At least, they convert the highest. We do have a lot of businesses actually, especially in certain fields that Google in the merchant feed doesn’t allow the products to be on there, or limits the number of people selling in those categories. And in that space, then we do heavily use search (ads) and still get good results.

Kyle:  So can every eCommerce company have success with Google Ads? I’m guessing not. So what would be the criteria that you would look at and say “Okay, this will probably work pretty well,  and this probably won’t”.

Nik:  I think the more specific the product…so if I find something that tends to be a very, very specific type of product. And secondly, I also look for “Is the business getting results in other avenues?” I tend to find if they’re getting results on Facebook Ads, they can normally get some degree, whether it’s another 10% of sales or whether it’s doubling their sales, everywhere along that spectrum. 

But it’s a little bit of trial and error. I think almost anyone can get some benefit from Google in the sense of, well, you may as well at least remarket and retarget people on Google. So at least you can retarget some of your traffic either using, you know, Gmail ads, display banner ads, remarketing with the feed so you get the dynamic products following you around. 

So I think virtually any business that can get approval on it and isn’t selling anything that is banned by Google, then yeah, pretty much any business can get some amount of additional sales. Not everyone is going to have success with cold traffic, I find, on Google. If it’s a very very generic product, and it doesn’t have a great image, and it doesn’t stick out on Google Shopping, then that’s where I find it will struggle.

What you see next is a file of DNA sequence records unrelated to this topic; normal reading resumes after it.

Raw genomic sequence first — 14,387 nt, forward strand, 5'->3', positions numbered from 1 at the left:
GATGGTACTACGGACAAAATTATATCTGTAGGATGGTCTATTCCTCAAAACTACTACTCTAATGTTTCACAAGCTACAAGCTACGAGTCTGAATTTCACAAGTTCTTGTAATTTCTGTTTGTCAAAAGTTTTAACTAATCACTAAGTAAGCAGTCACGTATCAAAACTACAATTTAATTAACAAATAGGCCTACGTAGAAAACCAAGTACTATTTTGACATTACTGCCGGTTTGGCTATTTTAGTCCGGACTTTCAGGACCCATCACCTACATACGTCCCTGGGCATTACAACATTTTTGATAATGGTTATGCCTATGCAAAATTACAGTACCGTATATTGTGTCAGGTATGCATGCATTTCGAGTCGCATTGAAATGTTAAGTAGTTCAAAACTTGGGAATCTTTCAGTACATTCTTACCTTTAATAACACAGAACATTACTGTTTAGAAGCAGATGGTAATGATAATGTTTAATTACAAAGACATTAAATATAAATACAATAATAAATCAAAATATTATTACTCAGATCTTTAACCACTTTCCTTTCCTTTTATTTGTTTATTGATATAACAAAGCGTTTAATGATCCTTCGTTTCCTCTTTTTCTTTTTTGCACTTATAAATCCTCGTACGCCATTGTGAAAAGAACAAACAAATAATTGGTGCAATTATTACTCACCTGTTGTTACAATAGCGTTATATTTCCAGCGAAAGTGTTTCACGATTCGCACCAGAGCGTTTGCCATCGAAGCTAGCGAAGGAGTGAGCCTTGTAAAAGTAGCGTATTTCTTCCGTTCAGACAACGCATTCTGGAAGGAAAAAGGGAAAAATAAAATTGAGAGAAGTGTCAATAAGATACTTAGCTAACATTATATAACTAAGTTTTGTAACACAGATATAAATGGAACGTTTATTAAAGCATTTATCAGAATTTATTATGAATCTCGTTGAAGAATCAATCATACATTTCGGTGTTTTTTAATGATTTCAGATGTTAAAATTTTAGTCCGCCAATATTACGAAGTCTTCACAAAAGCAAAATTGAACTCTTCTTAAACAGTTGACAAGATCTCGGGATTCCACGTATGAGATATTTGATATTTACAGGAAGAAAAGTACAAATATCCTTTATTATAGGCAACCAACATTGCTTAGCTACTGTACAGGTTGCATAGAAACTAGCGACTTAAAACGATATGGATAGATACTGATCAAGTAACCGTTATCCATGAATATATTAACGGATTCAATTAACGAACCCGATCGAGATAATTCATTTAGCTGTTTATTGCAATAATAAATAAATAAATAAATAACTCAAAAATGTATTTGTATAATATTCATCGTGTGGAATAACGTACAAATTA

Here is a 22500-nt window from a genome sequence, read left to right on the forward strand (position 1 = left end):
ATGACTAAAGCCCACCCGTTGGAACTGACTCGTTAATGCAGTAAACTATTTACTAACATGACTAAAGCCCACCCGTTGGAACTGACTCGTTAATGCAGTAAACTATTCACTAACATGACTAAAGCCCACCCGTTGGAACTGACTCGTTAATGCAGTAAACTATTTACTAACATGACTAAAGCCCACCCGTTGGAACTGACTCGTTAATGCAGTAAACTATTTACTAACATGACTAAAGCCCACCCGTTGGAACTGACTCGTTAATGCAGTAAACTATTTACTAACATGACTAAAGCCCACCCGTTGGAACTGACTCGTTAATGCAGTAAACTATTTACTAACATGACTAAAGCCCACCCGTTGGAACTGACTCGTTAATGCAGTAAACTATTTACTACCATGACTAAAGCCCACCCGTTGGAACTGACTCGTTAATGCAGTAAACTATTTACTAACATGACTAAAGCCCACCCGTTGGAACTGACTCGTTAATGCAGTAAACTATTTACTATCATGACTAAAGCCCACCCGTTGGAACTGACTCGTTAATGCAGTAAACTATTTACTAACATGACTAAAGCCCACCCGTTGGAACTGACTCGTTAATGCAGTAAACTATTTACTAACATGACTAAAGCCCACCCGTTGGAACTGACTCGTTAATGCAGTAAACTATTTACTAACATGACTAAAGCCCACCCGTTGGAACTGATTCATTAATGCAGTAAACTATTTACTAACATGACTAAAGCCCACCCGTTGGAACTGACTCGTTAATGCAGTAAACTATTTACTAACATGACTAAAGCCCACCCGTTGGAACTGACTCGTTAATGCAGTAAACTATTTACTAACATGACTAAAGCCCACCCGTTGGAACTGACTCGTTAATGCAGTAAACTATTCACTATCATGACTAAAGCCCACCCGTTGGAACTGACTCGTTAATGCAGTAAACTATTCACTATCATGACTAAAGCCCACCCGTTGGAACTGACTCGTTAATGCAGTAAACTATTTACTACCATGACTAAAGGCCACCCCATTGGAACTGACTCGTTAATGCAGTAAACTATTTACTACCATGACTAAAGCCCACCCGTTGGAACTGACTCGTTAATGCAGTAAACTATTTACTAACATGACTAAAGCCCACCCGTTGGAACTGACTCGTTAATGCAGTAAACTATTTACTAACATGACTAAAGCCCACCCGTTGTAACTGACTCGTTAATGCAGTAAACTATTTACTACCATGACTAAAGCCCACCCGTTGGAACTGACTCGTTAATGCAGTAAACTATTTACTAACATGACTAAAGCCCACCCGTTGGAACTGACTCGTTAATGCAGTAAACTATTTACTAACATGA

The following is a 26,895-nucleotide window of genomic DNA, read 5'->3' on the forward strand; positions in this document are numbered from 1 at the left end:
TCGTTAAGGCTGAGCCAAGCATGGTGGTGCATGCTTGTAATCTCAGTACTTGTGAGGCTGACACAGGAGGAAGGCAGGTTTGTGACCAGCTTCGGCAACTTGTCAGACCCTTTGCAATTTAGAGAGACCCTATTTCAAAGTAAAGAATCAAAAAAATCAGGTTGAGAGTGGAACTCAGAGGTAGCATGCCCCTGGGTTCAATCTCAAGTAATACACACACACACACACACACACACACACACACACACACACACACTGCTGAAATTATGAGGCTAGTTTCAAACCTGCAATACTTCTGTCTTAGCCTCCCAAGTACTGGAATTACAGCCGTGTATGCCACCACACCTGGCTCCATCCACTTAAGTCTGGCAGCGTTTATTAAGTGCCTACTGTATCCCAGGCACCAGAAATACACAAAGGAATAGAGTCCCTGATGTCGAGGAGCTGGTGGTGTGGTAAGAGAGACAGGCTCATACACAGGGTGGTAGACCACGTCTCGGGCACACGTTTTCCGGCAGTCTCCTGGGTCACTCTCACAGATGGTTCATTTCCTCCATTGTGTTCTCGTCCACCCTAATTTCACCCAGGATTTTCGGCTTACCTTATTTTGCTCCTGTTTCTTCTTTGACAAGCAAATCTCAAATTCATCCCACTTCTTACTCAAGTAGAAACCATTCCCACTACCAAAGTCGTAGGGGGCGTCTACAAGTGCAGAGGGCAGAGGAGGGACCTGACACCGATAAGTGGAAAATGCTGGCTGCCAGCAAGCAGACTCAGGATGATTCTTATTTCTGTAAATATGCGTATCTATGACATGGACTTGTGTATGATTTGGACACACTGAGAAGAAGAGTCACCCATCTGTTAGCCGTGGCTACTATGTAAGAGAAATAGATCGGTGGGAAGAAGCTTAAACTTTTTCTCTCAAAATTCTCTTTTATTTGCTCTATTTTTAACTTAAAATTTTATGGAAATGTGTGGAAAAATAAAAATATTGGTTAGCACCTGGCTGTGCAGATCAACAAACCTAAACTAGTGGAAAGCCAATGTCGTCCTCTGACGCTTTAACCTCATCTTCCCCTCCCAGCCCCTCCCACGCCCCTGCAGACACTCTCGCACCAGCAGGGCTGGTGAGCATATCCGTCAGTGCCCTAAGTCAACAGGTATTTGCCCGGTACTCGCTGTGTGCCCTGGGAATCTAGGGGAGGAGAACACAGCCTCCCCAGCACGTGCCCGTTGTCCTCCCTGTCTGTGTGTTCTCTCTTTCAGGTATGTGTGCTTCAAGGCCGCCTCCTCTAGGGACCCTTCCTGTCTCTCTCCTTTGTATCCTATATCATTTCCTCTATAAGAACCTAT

So again,  it needs to be a product that is visually appealing as well. You do have images that people see. So if it doesn’t catch the person’s attention, then they’re probably just going to keep scrolling.

Kyle: So do you most of your clients have their own products? Maybe a handful of products they’re selling? Or do you work with people who have set up a big elaborate online store and they’re selling other people’s products? How does that fit in?

Nik: Yeah, so we do both. So I guess the actual logistics doesn’t change too much in the sense that with shopping, the main thing that will change will be the amount of work that the campaign needs. Because what I find a lot of people kind of don’t do in shopping properly is they don’t segment their products into…they don’t do good campaign segmentation. 

So they’ll normally just put one campaign to absolutely all the products. And in some instances, that can work really well. But if you’re doing that, you want to be bidding really really low. 

I’ll give you an example. I have a business selling bathroom products. And what we will do with them is we will segment out, you know, the basins, we will segment out the taps, we will segment out all the different categories of products, or we will segment out what profit margin so then we can have better control with bidding. And we can control the negative keywords better because if you’ve got a campaign with all those different types of things in there, it’s very hard to know which keywords are triggering which products.